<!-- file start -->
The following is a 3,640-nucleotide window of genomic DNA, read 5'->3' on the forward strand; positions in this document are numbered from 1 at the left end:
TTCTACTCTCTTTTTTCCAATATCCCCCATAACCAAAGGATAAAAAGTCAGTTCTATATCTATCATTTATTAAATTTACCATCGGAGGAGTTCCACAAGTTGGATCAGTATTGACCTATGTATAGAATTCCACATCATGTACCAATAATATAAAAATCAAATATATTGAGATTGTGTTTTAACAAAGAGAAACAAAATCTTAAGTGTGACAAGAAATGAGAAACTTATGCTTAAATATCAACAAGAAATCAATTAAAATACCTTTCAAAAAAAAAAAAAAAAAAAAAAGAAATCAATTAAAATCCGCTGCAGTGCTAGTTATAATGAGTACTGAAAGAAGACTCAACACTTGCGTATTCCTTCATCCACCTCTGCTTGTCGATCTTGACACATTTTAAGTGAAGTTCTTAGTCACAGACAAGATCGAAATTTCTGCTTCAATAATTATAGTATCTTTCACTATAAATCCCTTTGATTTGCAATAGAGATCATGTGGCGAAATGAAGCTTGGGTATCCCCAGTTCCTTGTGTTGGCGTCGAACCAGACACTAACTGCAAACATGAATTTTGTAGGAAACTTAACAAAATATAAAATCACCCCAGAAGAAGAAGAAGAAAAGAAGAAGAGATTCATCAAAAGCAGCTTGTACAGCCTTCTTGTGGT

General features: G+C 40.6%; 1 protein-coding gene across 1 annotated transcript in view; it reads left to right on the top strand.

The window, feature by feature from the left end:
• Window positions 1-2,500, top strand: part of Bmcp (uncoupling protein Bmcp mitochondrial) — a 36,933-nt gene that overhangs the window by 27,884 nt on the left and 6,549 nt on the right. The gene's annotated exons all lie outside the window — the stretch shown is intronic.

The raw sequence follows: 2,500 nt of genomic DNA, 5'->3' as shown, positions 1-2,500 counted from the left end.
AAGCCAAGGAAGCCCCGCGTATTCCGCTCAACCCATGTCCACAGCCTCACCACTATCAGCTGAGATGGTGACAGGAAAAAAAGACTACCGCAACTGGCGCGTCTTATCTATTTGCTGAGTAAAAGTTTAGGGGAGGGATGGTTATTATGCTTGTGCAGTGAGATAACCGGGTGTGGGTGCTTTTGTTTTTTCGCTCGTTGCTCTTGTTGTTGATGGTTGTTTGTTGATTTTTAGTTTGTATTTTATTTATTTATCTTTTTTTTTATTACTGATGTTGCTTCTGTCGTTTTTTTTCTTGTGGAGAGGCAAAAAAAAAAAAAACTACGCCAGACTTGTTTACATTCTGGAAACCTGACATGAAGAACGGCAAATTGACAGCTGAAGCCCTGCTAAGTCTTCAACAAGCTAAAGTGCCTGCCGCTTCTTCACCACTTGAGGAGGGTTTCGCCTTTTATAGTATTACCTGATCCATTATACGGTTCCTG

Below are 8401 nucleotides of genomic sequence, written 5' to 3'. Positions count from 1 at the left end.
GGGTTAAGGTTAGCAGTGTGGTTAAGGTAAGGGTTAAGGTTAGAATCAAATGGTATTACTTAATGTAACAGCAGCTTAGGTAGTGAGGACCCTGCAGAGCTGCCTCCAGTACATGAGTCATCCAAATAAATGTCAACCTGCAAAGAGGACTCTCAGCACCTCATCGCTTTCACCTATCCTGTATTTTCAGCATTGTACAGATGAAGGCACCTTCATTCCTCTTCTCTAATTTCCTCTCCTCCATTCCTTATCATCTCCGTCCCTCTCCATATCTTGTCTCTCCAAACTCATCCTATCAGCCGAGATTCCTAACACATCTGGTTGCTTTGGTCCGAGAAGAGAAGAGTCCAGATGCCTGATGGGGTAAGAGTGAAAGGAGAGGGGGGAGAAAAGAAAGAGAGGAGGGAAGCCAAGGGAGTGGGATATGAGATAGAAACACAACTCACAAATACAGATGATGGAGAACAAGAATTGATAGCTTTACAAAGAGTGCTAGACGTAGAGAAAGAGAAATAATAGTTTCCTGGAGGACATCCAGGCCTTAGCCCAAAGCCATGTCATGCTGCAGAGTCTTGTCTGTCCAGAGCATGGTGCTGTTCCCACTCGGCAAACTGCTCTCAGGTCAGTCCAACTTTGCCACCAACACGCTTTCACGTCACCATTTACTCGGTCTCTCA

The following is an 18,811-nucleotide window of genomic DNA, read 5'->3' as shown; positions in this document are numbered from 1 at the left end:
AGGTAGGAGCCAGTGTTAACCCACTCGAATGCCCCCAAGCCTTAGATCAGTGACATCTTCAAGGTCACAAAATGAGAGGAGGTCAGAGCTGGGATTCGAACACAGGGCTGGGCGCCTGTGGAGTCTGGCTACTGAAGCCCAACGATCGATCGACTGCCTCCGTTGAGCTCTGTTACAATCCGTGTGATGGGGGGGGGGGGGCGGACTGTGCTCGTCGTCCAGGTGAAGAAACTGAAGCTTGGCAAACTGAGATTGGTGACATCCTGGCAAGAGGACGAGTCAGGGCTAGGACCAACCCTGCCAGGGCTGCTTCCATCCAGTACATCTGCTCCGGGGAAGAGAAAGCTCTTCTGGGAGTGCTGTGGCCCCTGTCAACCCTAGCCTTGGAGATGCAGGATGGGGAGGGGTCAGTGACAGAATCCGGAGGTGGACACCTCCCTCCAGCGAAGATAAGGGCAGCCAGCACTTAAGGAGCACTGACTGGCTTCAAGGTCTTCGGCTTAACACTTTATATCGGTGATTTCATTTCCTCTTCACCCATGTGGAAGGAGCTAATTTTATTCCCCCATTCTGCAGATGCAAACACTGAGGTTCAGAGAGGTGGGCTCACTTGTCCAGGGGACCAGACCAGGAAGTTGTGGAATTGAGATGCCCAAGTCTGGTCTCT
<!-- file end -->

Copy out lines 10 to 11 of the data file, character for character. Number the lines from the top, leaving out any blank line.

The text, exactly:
The following is an 18,811-nucleotide window of genomic DNA, read 5'->3' as shown; positions in this document are numbered from 1 at the left end:
AGGTAGGAGCCAGTGTTAACCCACTCGAATGCCCCCAAGCCTTAGATCAGTGACATCTTCAAGGTCACAAAATGAGAGGAGGTCAGAGCTGGGATTCGAACACAGGGCTGGGCGCCTGTGGAGTCTGGCTACTGAAGCCCAACGATCGATCGACTGCCTCCGTTGAGCTCTGTTACAATCCGTGTGATGGGGGGGGGGGGGCGGACTGTGCTCGTCGTCCAGGTGAAGAAACTGAAGCTTGGCAAACTGAGATTGGTGACATCCTGGCAAGAGGACGAGTCAGGGCTAGGACCAACCCTGCCAGGGCTGCTTCCATCCAGTACATCTGCTCCGGGGAAGAGAAAGCTCTTCTGGGAGTGCTGTGGCCCCTGTCAACCCTAGCCTTGGAGATGCAGGATGGGGAGGGGTCAGTGACAGAATCCGGAGGTGGACACCTCCCTCCAGCGAAGATAAGGGCAGCCAGCACTTAAGGAGCACTGACTGGCTTCAAGGTCTTCGGCTTAACACTTTATATCGGTGATTTCATTTCCTCTTCACCCATGTGGAAGGAGCTAATTTTATTCCCCCATTCTGCAGATGCAAACACTGAGGTTCAGAGAGGTGGGCTCACTTGTCCAGGGGACCAGACCAGGAAGTTGTGGAATTGAGATGCCCAAGTCTGGTCTCT